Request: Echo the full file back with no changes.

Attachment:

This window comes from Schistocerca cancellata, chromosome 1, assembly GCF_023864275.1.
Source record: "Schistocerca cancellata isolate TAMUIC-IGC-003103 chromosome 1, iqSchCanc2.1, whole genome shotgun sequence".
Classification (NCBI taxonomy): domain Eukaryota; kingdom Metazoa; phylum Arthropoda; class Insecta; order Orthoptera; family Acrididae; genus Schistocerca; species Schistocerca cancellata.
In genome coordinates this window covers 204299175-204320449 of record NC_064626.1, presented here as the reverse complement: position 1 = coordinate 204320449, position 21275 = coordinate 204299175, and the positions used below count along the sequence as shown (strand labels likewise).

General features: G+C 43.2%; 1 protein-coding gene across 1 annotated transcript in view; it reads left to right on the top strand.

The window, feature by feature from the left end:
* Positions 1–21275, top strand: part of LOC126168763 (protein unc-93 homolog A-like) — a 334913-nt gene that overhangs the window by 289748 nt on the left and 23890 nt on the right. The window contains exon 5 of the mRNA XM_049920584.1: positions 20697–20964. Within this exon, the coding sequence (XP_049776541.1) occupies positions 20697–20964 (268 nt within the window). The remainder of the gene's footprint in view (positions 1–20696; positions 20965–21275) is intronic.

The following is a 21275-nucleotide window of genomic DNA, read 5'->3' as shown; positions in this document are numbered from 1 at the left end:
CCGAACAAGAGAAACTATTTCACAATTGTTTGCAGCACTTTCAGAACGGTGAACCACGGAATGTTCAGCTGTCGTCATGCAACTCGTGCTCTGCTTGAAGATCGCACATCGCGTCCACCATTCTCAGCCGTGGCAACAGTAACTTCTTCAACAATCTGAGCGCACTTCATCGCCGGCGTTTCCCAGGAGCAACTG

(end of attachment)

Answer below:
This window comes from Schistocerca cancellata, chromosome 1, assembly GCF_023864275.1.
Source record: "Schistocerca cancellata isolate TAMUIC-IGC-003103 chromosome 1, iqSchCanc2.1, whole genome shotgun sequence".
Classification (NCBI taxonomy): domain Eukaryota; kingdom Metazoa; phylum Arthropoda; class Insecta; order Orthoptera; family Acrididae; genus Schistocerca; species Schistocerca cancellata.
In genome coordinates this window covers 204299175-204320449 of record NC_064626.1, presented here as the reverse complement: position 1 = coordinate 204320449, position 21275 = coordinate 204299175, and the positions used below count along the sequence as shown (strand labels likewise).

General features: G+C 43.2%; 1 protein-coding gene across 1 annotated transcript in view; it reads left to right on the top strand.

The window, feature by feature from the left end:
* Positions 1–21275, top strand: part of LOC126168763 (protein unc-93 homolog A-like) — a 334913-nt gene that overhangs the window by 289748 nt on the left and 23890 nt on the right. The window contains exon 5 of the mRNA XM_049920584.1: positions 20697–20964. Within this exon, the coding sequence (XP_049776541.1) occupies positions 20697–20964 (268 nt within the window). The remainder of the gene's footprint in view (positions 1–20696; positions 20965–21275) is intronic.

The following is a 21275-nucleotide window of genomic DNA, read 5'->3' as shown; positions in this document are numbered from 1 at the left end:
CCGAACAAGAGAAACTATTTCACAATTGTTTGCAGCACTTTCAGAACGGTGAACCACGGAATGTTCAGCTGTCGTCATGCAACTCGTGCTCTGCTTGAAGATCGCACATCGCGTCCACCATTCTCAGCCGTGGCAACAGTAACTTCTTCAACAATCTGAGCGCACTTCATCGCCGGCGTTTCCCAGGAGCAACTG